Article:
Carlos Alfredo Rodriguez
Before taking your class, I had as much difficulty reconciling the Keynesian and neoclassical approaches as most other people. Macroeconomics had always struck me as more a matter of choosing sides than synthesizing knowledge. You showed my classmates and I how everything fit together, to the point of being able to build a neoclassical edifice with Keynesian bricks. Moreover, you performed this feat so effortlessly that it seemed to us students as if we had done it ourselves. This is truly brilliant teaching, which I have quite shamelessly and most imperfectly mimicked over several decades.
I still recall the clarity with which you expressed the macroeconomics that was so hard for those of us with limited training. It was a revelation and you were the magician. I confess I used many of your ideas when I taught my own macroeconomics courses. But I guess that is what happens to good teachers: their ideas are promptly cribbed by their students. At least that is how I rationalize my theft!
Like so many others, I had come to Chicago lured by the prospect of studying at the department made famous by the likes of Milton Friedman and George Stigler. Taking his class, I remember at the time being most impressed by Larry’s ability to smoke and teach simultaneously. Looking back from a vantage of two decades, I realize I learned more in his class than any other. Most importantly, I learned that economics mattered and was worth taking seriously.
The Last Chicagoan As mentioned before, Larry’s type of economics is analytical yet applied, and is always motivated by just trying to understand the way the world works. Larry used to be closely associated with Al Hargerber, Harry Johnson and Bob Mundell when they were at Chicago -- economists who had something interesting to say about almost everything in economics. This of course is canonical Chicago economics.
For good or bad, the era in which this sort of economics is vigorously practiced at Chicago seems to be drawing to a close. This is a bit ironic, as the demand for this style of economics has never been stronger. In any event, new Chicagoans now seem to have a less distinctive style (a reflection of globalisation?), and are possibly now less influential. As Larry is the last one left of this group, I think it is legitimate to call him “The Last Chicagoan” -- the Last Old Chicagoan. Some of the letters in the book have something interesting to say about the passing of Old Chicago. For example:
I think of my days at Chicago as being on the cusp -- a time where the policy relevance of economics (which is why I wanted to study economics in the first place) was giving way to the mathematics of economics. While the profession may one day come back around to its more worldly roots, I wanted to tell you how inspirational you were to me…Your courses remain guiding posts.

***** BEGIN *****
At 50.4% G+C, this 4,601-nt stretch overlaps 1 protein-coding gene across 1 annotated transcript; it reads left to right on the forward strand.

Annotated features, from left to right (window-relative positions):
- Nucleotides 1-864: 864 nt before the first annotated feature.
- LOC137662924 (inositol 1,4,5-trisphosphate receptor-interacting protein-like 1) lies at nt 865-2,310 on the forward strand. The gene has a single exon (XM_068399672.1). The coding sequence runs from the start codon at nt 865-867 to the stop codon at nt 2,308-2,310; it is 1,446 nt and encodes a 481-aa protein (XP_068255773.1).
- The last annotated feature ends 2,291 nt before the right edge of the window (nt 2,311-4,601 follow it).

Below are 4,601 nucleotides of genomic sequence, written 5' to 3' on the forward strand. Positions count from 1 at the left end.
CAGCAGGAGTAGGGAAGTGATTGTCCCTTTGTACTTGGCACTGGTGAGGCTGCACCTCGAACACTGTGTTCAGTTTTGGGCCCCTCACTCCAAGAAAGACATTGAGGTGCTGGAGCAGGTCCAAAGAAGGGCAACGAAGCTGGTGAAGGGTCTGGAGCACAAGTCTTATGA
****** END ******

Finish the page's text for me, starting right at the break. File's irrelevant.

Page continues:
You are one of the last exponents of a style of economics at which The University of Chicago excelled for decades, a tradition that has been superseded by a new paradigm that tries to understand simple properties of economies using models based on representative agents choosing optimal programs in an infinite horizon. And while I benefited also from learning this modern approach in my days at Chicago, I cannot help often ask what do young applied economists, who are not as lucky as I was, being exposed to masters of both approaches, do today to fill the gap and disentangle the unlimited questions that come to their desk in their daily work.
When I think back to those years at The University of Chicago I realize that it was from you that I learned everything of practical relevance in graduate school. In an academic environment where the emphasis was so skewed towards theoretical issues it was refreshing to sit in your courses and glide towards reality. Monetary policy, exchange rate regimes, development issues, in your teachings lost their abstract bearing and assumed a relevance that was to me of the utmost importance as an economist at the International Monetary Fund, at the European Central Bank, and in financial markets. Formal models in your classes were related to the nuts and bolts of an actual economic system in a way that was intellectually challenging and extremely useful…[Y]our teaching has been precious, far more than some now forgotten models which at the time represented the latest fad.